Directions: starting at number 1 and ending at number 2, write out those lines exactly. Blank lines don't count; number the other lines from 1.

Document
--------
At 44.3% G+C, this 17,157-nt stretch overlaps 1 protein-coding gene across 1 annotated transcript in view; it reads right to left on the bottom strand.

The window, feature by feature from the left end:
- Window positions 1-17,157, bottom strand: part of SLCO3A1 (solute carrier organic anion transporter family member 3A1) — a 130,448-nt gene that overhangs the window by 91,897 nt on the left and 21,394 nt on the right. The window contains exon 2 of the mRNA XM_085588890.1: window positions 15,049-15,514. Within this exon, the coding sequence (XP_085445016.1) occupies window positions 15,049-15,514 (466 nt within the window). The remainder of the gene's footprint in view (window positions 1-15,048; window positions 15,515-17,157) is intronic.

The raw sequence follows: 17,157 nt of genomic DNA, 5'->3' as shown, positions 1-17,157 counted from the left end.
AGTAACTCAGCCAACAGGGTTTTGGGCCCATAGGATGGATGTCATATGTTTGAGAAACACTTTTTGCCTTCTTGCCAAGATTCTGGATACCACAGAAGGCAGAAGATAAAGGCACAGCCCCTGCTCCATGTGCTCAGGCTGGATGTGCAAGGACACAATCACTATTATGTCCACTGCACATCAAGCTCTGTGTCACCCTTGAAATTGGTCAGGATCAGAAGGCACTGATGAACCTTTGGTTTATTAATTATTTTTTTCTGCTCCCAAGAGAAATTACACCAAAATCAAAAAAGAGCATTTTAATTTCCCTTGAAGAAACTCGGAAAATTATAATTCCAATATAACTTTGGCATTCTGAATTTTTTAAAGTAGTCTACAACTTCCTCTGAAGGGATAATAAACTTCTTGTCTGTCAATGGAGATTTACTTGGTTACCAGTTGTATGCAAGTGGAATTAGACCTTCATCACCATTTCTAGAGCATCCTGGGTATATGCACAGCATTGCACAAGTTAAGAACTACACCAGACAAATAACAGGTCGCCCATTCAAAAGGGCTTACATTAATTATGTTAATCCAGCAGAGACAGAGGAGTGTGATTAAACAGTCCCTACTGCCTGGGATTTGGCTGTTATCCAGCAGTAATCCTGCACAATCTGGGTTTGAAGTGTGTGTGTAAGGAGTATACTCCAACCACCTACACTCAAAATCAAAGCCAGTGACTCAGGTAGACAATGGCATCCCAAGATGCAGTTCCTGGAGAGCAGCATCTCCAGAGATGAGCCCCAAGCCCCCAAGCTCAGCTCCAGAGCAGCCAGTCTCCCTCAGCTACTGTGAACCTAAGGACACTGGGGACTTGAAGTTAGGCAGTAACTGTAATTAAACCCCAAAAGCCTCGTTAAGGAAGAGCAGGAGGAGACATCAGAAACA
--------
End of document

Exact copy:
At 44.3% G+C, this 17,157-nt stretch overlaps 1 protein-coding gene across 1 annotated transcript in view; it reads right to left on the bottom strand.

The window, feature by feature from the left end: